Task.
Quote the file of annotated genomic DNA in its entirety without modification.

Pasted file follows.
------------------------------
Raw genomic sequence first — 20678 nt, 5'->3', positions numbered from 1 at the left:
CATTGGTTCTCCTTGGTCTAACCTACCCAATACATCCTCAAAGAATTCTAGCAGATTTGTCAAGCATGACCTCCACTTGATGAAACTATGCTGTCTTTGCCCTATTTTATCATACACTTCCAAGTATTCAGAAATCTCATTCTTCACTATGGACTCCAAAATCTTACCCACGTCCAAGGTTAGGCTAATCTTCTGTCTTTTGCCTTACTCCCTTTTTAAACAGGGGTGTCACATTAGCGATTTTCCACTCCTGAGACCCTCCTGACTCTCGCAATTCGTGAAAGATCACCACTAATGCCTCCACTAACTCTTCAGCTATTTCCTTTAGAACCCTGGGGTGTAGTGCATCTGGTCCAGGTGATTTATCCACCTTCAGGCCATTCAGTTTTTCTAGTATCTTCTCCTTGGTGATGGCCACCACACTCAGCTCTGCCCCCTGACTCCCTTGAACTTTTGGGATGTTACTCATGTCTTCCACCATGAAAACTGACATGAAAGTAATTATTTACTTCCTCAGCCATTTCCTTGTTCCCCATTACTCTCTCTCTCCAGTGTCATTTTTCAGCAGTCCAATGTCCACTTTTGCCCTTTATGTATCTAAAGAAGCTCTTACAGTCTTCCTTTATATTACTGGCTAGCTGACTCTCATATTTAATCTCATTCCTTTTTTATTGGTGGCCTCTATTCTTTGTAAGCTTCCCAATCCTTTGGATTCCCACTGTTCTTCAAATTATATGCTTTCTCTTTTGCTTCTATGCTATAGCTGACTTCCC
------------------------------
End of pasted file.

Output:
Raw genomic sequence first — 20678 nt, 5'->3', positions numbered from 1 at the left:
CATTGGTTCTCCTTGGTCTAACCTACCCAATACATCCTCAAAGAATTCTAGCAGATTTGTCAAGCATGACCTCCACTTGATGAAACTATGCTGTCTTTGCCCTATTTTATCATACACTTCCAAGTATTCAGAAATCTCATTCTTCACTATGGACTCCAAAATCTTACCCACGTCCAAGGTTAGGCTAATCTTCTGTCTTTTGCCTTACTCCCTTTTTAAACAGGGGTGTCACATTAGCGATTTTCCACTCCTGAGACCCTCCTGACTCTCGCAATTCGTGAAAGATCACCACTAATGCCTCCACTAACTCTTCAGCTATTTCCTTTAGAACCCTGGGGTGTAGTGCATCTGGTCCAGGTGATTTATCCACCTTCAGGCCATTCAGTTTTTCTAGTATCTTCTCCTTGGTGATGGCCACCACACTCAGCTCTGCCCCCTGACTCCCTTGAACTTTTGGGATGTTACTCATGTCTTCCACCATGAAAACTGACATGAAAGTAATTATTTACTTCCTCAGCCATTTCCTTGTTCCCCATTACTCTCTCTCTCCAGTGTCATTTTTCAGCAGTCCAATGTCCACTTTTGCCCTTTATGTATCTAAAGAAGCTCTTACAGTCTTCCTTTATATTACTGGCTAGCTGACTCTCATATTTAATCTCATTCCTTTTTTATTGGTGGCCTCTATTCTTTGTAAGCTTCCCAATCCTTTGGATTCCCACTGTTCTTCAAATTATATGCTTTCTCTTTTGCTTCTATGCTATAGCTGACTTCCC